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Retail sales rise again despite severe weather

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Shoppers pushed retail sales up for a seventh straight month in January, but the increase was the weakest since June.

Retail sales increased 0.3 percent last month to $318.6 billion, the Commerce Department said Tuesday. Demand rose at department stores, electronic stores and auto dealerships.

Sales are up more than 14 percent from the recession low hit in December 2008. And they rose in a month in which severe winter weather limited economic activity in many parts of the country.

Still, economists were expecting a bigger gain. January was the first month that Americans had more money in their paychecks because of a Social Security tax cut.

Auto sales rose in January 0.5 percent after having increased 1.5 percent in December. Excluding autos, retail sales rose 0.3 percent in January, matching the December increase.

For January, sales at department stores rose 0.5 percent. A broader general merchandise category, which includes big retail chains such as Wal-Mart, increased 0.8 percent.

Part of the overall retail sales gain reflected higher gasoline prices. Sales at gasoline service stations climbed 1.4 percent. Excluding the rise at service stations, retail sales would have risen 0.2 percent last month.

Sales were weaker at specialty clothing stores, furniture stores and hardware stores but posted gains at health care stores and food stores. The rise at grocery stores probably was also affected by rising food prices.

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  1. In reality, Lilly is maintaining profit by cutting costs such as Indiana/US citizen IT workers by a significant amount with their Tata Indian consulting connection, increasing Indian H1B's at Lillys Indiana locations significantly and offshoring to India high paying Indiana jobs to cut costs and increase profit at the expense of U.S. workers.

  2. I think perhaps there is legal precedence here in that the laws were intended for family farms, not pig processing plants on a huge scale. There has to be a way to squash this judges judgment and overrule her dumb judgement. Perhaps she should be required to live in one of those neighbors houses for a month next to the farm to see how she likes it. She is there to protect the people, not the corporations.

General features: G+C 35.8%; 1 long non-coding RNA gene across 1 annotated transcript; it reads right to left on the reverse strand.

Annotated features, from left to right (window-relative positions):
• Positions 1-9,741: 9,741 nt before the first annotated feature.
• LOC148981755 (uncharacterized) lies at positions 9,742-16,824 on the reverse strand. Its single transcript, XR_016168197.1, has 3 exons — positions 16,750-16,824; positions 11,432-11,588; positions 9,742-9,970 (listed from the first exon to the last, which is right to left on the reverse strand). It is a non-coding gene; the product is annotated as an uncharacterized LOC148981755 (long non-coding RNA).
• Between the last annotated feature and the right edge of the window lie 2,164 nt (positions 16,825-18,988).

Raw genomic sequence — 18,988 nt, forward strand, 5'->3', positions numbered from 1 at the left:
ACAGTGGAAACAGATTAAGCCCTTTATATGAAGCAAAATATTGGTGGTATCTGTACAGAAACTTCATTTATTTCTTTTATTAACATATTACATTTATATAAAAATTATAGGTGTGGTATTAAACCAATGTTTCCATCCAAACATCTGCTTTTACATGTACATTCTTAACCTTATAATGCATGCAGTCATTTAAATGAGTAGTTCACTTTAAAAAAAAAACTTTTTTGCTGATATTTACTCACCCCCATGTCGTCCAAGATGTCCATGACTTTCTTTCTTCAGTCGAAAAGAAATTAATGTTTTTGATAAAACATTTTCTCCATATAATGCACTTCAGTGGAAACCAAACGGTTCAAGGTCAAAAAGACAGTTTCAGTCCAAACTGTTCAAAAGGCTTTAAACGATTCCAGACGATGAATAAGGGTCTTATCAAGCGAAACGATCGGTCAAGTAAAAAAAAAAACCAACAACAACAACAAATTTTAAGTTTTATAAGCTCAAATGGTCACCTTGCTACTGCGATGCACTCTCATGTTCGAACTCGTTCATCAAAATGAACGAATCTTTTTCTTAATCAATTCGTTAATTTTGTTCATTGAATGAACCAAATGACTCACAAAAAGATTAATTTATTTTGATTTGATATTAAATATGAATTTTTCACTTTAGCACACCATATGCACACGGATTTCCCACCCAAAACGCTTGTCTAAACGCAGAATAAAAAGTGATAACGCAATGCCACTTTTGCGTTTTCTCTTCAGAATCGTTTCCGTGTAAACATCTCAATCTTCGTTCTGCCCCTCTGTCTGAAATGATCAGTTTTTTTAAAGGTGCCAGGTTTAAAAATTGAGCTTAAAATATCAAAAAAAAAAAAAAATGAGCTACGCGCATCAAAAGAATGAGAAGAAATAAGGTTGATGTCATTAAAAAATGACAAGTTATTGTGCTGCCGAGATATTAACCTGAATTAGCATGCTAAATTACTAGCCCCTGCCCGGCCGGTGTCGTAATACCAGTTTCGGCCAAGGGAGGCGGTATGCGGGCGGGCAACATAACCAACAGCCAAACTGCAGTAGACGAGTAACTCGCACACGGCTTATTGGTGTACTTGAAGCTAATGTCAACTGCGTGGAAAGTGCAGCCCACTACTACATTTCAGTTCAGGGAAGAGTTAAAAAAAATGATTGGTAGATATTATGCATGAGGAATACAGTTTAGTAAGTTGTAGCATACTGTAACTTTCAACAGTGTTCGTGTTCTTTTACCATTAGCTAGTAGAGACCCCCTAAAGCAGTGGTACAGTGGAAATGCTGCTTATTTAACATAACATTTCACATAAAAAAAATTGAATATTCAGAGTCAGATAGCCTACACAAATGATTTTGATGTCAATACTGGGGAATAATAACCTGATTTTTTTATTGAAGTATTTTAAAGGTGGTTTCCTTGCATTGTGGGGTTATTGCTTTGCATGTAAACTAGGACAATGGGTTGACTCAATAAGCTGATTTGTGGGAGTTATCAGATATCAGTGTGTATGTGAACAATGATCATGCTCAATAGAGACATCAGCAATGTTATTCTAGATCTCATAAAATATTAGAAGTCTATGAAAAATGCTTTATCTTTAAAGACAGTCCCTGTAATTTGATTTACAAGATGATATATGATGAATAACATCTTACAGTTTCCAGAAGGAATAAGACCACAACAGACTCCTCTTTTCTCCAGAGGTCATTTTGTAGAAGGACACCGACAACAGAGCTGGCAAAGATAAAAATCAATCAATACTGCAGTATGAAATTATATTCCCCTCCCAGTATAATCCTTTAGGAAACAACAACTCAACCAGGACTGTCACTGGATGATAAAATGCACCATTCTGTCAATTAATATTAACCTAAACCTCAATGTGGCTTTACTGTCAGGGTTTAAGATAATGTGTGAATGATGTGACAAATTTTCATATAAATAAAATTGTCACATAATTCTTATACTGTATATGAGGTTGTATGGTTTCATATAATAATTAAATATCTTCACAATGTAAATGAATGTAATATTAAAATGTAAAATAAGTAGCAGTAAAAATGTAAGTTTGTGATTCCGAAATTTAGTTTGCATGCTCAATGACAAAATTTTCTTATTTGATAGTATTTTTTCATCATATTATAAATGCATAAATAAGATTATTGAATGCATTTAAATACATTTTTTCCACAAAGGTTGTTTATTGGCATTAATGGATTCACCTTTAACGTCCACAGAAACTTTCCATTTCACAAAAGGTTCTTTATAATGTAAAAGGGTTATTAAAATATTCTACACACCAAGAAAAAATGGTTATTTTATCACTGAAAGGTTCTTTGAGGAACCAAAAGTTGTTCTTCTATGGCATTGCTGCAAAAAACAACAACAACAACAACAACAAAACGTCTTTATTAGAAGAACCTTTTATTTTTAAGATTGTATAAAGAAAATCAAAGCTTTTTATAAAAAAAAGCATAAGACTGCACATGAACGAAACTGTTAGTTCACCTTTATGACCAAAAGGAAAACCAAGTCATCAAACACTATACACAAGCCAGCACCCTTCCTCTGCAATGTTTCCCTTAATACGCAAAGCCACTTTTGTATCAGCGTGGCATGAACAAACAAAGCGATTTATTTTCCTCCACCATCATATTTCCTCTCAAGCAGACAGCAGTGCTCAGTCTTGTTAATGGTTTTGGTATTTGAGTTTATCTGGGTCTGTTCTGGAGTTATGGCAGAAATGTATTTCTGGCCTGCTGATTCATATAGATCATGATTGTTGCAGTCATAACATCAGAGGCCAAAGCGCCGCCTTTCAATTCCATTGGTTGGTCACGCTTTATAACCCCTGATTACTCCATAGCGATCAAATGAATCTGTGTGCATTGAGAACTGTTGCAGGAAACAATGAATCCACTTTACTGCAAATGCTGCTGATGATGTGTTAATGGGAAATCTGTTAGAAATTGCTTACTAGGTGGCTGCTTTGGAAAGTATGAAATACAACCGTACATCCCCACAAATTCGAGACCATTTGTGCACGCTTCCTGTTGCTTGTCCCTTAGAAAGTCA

3. http://www.omafra.gov.on.ca/english/engineer/facts/03-111.htm Corporate farms are not farms, they are indeed factories on a huge scale. The amount of waste and unhealthy smells are environmentally unsafe. If they want to do this, they should be forced to buy a boundary around their farm at a premium price to the homeowners and landowners that have to eat, sleep, and live in a cesspool of pig smells. Imagine living in a house that smells like a restroom all the time. Does the state really believe they should take the side of these corporate farms and not protect Indiana citizens. Perhaps justifiable they should force all the management of the farms to live on the farm itself and not live probably far away from there. Would be interesting to investigate the housing locations of those working at and managing the corporate farms.

  4. downtown in the same area as O'malia's. 350 E New York. Not sure that another one could survive. I agree a Target is needed d'town. Downtown Philly even had a 3 story Kmart for its downtown residents.

  5. Indy-area residents... most of you have no idea how AMAZING Aurelio's is. South of Chicago was a cool pizza place... but it pales in comparison to the heavenly thin crust Aurelio's pizza. Their deep dish is pretty good too. My waistline is expanding just thinking about this!

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